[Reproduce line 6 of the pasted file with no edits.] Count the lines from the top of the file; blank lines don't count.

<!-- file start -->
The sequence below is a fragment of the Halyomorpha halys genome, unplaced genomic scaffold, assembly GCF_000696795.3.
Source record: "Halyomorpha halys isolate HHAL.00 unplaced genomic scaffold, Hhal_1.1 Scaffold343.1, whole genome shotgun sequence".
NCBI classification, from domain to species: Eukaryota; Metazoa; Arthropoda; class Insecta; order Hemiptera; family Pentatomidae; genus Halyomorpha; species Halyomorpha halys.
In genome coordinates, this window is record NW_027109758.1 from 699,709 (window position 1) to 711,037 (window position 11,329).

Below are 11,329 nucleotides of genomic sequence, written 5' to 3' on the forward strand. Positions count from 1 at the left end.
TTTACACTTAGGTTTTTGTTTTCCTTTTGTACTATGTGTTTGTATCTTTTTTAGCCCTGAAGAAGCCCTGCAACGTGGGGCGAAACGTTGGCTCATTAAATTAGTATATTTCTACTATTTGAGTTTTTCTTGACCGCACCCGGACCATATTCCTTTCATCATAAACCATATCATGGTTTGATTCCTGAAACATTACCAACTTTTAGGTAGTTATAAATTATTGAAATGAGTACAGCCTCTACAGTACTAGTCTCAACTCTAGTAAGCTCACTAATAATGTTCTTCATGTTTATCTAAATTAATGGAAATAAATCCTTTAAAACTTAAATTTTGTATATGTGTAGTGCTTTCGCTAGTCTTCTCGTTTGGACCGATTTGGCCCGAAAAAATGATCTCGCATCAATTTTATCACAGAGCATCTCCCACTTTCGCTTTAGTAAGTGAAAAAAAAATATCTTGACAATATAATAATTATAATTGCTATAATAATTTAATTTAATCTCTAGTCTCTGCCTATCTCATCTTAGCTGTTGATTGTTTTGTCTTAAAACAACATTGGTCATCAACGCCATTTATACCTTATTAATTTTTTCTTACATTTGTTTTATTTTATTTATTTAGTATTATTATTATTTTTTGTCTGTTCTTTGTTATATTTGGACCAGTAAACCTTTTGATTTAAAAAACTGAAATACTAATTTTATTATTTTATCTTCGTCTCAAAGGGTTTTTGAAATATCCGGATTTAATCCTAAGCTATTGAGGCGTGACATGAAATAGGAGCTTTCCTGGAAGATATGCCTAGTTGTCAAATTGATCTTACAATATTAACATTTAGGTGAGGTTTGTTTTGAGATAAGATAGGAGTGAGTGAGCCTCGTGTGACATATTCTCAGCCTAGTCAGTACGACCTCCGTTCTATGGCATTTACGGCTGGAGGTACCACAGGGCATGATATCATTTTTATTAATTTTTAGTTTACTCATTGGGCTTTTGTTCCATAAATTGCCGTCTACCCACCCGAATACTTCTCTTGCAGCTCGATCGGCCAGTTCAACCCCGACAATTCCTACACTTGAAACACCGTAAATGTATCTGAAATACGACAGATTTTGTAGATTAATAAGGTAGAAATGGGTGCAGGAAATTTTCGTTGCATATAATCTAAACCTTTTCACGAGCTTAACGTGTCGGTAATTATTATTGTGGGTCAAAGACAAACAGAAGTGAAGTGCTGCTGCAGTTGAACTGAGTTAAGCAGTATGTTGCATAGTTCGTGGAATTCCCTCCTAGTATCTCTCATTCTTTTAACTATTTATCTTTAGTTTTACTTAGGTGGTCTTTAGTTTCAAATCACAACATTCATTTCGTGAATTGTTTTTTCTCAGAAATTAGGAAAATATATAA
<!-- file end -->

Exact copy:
TTTACACTTAGGTTTTTGTTTTCCTTTTGTACTATGTGTTTGTATCTTTTTTAGCCCTGAAGAAGCCCTGCAACGTGGGGCGAAACGTTGGCTCATTAAATTAGTATATTTCTACTATTTGAGTTTTTCTTGACCGCACCCGGACCATATTCCTTTCATCATAAACCATATCATGGTTTGATTCCTGAAACATTACCAACTTTTAGGTAGTTATAAATTATTGAAATGAGTACAGCCTCTACAGTACTAGTCTCAACTCTAGTAAGCTCACTAATAATGTTCTTCATGTTTATCTAAATTAATGGAAATAAATCCTTTAAAACTTAAATTTTGTATATGTGTAGTGCTTTCGCTAGTCTTCTCGTTTGGACCGATTTGGCCCGAAAAAATGATCTCGCATCAATTTTATCACAGAGCATCTCCCACTTTCGCTTTAGTAAGTGAAAAAAAAATATCTTGACAATATAATAATTATAATTGCTATAATAATTTAATTTAATCTCTAGTCTCTGCCTATCTCATCTTAGCTGTTGATTGTTTTGTCTTAAAACAACATTGGTCATCAACGCCATTTATACCTTATTAATTTTTTCTTACATTTGTTTTATTTTATTTATTTAGTATTATTATTATTTTTTGTCTGTTCTTTGTTATATTTGGACCAGTAAACCTTTTGATTTAAAAAACTGAAATACTAATTTTATTATTTTATCTTCGTCTCAAAGGGTTTTTGAAATATCCGGATTTAATCCTAAGCTATTGAGGCGTGACATGAAATAGGAGCTTTCCTGGAAGATATGCCTAGTTGTCAAATTGATCTTACAATATTAACATTTAGGTGAGGTTTGTTTTGAGATAAGATAGGAGTGAGTGAGCCTCGTGTGACATATTCTCAGCCTAGTCAGTACGACCTCCGTTCTATGGCATTTACGGCTGGAGGTACCACAGGGCATGATATCATTTTTATTAATTTTTAGTTTACTCATTGGGCTTTTGTTCCATAAATTGCCGTCTACCCACCCGAATACTTCTCTTGCAGCTCGATCGGCCAGTTCAACCCCGACAATTCCTACACTTGAAACACCGTAAATGTATCTGAAATACGACAGATTTTGTAGATTAATAAGGTAGAAATGGGTGCAGGAAATTTTCGTTGCATATAATCTAAACCTTTTCACGAGCTTAACGTGTCGGTAATTATTATTGTGGGTCAAAGACAAACAGAAGTGAAGTGCTGCTGCAGTTGAACTGAGTTAAGCAGTATGTTGCATAGTTCGTGGAATTCCCTCCTAGTATCTCTCATTCTTTTAACTATTTATCTTTAGTTTTACTTAGGTGGTCTTTAGTTTCAAATCACAACATTCATTTCGTGAATTGTTTTTTCTCAGAAATTAGGAAAATATATAA